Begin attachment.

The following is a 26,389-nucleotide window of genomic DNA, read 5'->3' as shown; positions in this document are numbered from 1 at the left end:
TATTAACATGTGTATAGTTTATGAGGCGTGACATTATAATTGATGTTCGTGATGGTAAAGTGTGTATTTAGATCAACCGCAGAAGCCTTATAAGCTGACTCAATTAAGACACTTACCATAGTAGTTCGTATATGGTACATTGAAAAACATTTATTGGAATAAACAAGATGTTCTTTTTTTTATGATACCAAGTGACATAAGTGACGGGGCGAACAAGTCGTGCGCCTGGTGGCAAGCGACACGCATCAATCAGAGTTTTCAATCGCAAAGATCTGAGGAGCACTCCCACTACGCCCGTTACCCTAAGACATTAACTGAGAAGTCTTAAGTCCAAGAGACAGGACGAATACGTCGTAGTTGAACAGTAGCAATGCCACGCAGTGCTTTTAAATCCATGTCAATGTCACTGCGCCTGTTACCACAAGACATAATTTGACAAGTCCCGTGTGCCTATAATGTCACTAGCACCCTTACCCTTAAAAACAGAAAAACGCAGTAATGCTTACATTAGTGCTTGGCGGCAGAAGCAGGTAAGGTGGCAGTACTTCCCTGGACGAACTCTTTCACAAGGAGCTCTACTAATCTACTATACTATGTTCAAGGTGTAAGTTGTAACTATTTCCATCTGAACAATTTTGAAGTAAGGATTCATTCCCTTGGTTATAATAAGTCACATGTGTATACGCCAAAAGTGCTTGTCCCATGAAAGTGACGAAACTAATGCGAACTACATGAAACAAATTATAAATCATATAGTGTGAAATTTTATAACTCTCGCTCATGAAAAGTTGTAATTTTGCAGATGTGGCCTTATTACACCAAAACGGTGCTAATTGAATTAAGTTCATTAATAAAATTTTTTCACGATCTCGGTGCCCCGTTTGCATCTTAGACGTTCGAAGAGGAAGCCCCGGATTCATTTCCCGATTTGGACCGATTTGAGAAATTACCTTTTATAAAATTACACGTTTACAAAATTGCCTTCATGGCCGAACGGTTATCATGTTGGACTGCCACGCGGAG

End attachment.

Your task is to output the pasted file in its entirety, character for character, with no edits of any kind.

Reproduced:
The following is a 26,389-nucleotide window of genomic DNA, read 5'->3' as shown; positions in this document are numbered from 1 at the left end:
TATTAACATGTGTATAGTTTATGAGGCGTGACATTATAATTGATGTTCGTGATGGTAAAGTGTGTATTTAGATCAACCGCAGAAGCCTTATAAGCTGACTCAATTAAGACACTTACCATAGTAGTTCGTATATGGTACATTGAAAAACATTTATTGGAATAAACAAGATGTTCTTTTTTTTATGATACCAAGTGACATAAGTGACGGGGCGAACAAGTCGTGCGCCTGGTGGCAAGCGACACGCATCAATCAGAGTTTTCAATCGCAAAGATCTGAGGAGCACTCCCACTACGCCCGTTACCCTAAGACATTAACTGAGAAGTCTTAAGTCCAAGAGACAGGACGAATACGTCGTAGTTGAACAGTAGCAATGCCACGCAGTGCTTTTAAATCCATGTCAATGTCACTGCGCCTGTTACCACAAGACATAATTTGACAAGTCCCGTGTGCCTATAATGTCACTAGCACCCTTACCCTTAAAAACAGAAAAACGCAGTAATGCTTACATTAGTGCTTGGCGGCAGAAGCAGGTAAGGTGGCAGTACTTCCCTGGACGAACTCTTTCACAAGGAGCTCTACTAATCTACTATACTATGTTCAAGGTGTAAGTTGTAACTATTTCCATCTGAACAATTTTGAAGTAAGGATTCATTCCCTTGGTTATAATAAGTCACATGTGTATACGCCAAAAGTGCTTGTCCCATGAAAGTGACGAAACTAATGCGAACTACATGAAACAAATTATAAATCATATAGTGTGAAATTTTATAACTCTCGCTCATGAAAAGTTGTAATTTTGCAGATGTGGCCTTATTACACCAAAACGGTGCTAATTGAATTAAGTTCATTAATAAAATTTTTTCACGATCTCGGTGCCCCGTTTGCATCTTAGACGTTCGAAGAGGAAGCCCCGGATTCATTTCCCGATTTGGACCGATTTGAGAAATTACCTTTTATAAAATTACACGTTTACAAAATTGCCTTCATGGCCGAACGGTTATCATGTTGGACTGCCACGCGGAG